December 21, 1998
Prior to last spring, Zachary Johnson of Bothell was a typically active fifteen-year-old who especially enjoyed playing football and baseball for his local junior high school. In April of '98, he had routine surgery to remove his appendix, but following the procedure, his legs swelled, causing him considerable discomfort.
Various tests were done and doctors discovered that a blood clot was the source of the swelling. The clot was extensive and went from Zach's groin area all the way to his right foot. Further testing resulted in a diagnosis of Activated Protein C Resistance, a rare disease only recently discovered in 1994.
Apparently, the appendix surgery had triggered this condition in Zach. Within a very short time, the clot grew in size, and over the summer it continued to spread, eventually reaching his heart.
Daily doses of blood thinners were administered, but this didn't appear to work. Doctors advised a special surgery involving opening and cleaning out the veins for increased circulation. They told Zach and his mother, Becky Johnson, that this surgery is life-saving and if Zach didn't have the operation, his major organs could clot off and he could possibly die.
Currently, this surgery is only being done at Stanford Medical Center in California. It has been successful on the fifteen or so patients who have previously undergone the procedure, so the prognosis for Zach is favorable, if he has the operation.
Doctors at Stanford will have to shut Zach's circulation down to do the surgery and the whole procedure takes approximately twelve hours to complete. If it is successful, he will be able to live a normal life, but will still need to continue to take blood thinners.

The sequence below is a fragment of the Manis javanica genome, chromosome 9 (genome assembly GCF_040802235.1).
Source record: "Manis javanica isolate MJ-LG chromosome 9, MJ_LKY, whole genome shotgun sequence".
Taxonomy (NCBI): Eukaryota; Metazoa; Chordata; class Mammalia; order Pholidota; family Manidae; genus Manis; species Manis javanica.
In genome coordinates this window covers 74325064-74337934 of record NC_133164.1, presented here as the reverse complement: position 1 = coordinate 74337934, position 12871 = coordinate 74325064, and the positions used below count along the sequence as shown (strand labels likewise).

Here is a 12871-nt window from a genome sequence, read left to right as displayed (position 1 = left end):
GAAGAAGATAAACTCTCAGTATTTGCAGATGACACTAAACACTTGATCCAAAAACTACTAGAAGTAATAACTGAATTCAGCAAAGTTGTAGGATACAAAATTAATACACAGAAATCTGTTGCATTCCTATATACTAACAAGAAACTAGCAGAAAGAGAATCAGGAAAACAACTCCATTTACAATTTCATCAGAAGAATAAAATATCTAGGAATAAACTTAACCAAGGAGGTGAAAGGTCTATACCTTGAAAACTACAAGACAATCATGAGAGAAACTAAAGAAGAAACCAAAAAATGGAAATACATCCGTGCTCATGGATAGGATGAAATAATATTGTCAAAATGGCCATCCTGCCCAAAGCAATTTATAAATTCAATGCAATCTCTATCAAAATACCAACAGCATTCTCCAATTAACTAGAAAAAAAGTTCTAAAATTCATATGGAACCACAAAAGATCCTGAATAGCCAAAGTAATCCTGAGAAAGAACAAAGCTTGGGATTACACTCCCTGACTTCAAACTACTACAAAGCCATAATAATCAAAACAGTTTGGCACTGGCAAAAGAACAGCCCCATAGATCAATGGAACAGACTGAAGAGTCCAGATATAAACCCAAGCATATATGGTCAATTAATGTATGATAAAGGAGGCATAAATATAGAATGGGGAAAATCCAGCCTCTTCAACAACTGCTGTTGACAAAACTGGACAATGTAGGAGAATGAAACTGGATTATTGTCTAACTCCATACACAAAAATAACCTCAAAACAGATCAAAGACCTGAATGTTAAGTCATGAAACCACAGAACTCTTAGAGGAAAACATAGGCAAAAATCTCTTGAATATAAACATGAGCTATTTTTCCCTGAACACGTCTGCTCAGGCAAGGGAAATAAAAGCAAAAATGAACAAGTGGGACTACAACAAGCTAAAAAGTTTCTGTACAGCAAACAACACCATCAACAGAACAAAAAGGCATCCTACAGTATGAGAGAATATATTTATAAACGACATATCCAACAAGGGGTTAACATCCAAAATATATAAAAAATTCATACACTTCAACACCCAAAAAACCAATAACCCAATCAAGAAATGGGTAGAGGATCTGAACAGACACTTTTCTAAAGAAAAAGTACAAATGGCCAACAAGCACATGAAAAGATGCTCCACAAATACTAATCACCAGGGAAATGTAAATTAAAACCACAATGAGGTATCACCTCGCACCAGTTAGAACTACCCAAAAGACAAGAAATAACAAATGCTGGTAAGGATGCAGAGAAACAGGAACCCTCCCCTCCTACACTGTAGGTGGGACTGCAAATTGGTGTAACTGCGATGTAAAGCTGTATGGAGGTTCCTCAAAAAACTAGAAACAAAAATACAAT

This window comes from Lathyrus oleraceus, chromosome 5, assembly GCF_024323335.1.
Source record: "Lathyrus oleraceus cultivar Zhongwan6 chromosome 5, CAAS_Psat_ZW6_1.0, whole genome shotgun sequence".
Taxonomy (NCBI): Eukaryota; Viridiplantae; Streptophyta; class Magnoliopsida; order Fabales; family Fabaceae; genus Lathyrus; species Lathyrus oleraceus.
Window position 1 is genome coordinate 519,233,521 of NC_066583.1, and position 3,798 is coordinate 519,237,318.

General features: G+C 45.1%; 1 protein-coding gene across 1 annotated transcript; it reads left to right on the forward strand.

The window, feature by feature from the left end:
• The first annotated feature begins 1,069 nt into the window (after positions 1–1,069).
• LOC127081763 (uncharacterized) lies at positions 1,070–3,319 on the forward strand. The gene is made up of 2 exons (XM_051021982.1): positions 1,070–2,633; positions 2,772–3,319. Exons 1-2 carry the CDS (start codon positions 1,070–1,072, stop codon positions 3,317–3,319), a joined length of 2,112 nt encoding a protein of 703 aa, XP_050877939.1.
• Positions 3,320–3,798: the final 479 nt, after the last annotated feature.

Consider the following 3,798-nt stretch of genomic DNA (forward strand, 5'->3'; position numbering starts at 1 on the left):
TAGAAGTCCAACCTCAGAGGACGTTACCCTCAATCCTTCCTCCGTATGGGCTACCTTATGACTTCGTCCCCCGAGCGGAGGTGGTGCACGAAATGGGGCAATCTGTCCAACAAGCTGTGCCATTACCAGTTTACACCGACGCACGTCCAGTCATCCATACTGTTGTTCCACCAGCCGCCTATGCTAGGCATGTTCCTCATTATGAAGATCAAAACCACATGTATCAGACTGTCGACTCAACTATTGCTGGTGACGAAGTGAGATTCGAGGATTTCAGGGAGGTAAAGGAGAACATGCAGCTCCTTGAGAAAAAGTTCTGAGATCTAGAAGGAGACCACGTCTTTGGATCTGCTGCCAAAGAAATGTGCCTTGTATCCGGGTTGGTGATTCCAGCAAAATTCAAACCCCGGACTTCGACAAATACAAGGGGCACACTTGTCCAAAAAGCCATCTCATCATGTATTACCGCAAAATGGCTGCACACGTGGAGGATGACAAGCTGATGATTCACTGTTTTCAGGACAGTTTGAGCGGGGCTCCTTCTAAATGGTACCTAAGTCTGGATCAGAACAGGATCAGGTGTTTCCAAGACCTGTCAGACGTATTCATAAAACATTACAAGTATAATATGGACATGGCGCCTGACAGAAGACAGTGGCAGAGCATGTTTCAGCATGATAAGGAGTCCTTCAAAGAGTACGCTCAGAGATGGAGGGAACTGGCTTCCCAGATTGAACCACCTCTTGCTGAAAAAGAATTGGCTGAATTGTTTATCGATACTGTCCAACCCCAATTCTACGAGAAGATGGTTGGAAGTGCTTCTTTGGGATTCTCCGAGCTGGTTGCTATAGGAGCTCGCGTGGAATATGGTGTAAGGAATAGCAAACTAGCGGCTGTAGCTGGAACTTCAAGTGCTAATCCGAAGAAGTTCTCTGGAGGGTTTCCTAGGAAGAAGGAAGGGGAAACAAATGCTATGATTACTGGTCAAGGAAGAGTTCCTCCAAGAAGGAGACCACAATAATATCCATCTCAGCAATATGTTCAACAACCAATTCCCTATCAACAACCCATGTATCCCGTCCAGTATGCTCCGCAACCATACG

Becky and Zach went to Stanford this past October with the understanding that their insurance company, Regence Blue Shield, had approved the surgery. At the last minute, the company informed them that the operation was rejected.
"Zach and I were devastated," said Becky. "They told me it was denied because it was considered an 'investigative' procedure. I was in tears, but the company was unwilling to change their mind. We had to return home to face the day-to-day fears once again. Zach ended up in ICU because of problems with the clot getting to his lungs. I decided to appeal to my family, friends, neighbors, and people of goodwill to help me in my campaign to raise sufficient funds to offset the cost of the surgery."
Becky is a single mom with four children between the ages of twelve and nineteen, and she went from working full-time to part-time and then had to quit completely in order to help take care of her son.
For Zach, being on bed rest off and on since last spring has been frustrating and difficult. "My leg is always hurting and I have to stay in bed most of the time," says Zach. "The doctors are afraid that the clots will go to my brain if I move around a lot. It's been boring being in bed and I miss school and my friends and doing sports. I just want to have the surgery and get better."
Zach's siblings, two brothers and a sister, have all been helpful in this time of crisis, but the family has certainly been under considerable strain and hardship. "I just have to take one day at a time because it's all I can deal with," commented Becky. "Zach has been incredible throughout it all. He's such a sweet, loving, and giving boy."
This story, however, will hopefully have a happy ending. Just recently, Regence Blue Shield decided to cover part of the costs for the surgery, based on additional information from doctors.
Zach and his mother have already flown down to Stanford for the operation, and Becky has asked the community to pray for a successful outcome for Zach. Meeting her part of the financial obligations will still be very tough, so she appreciates any donations towards this cause.
Tax-deductible contributions can be sent to: Wells Fargo Bank, Attention: Friends of Zachary Johnson, Account #6013 575402.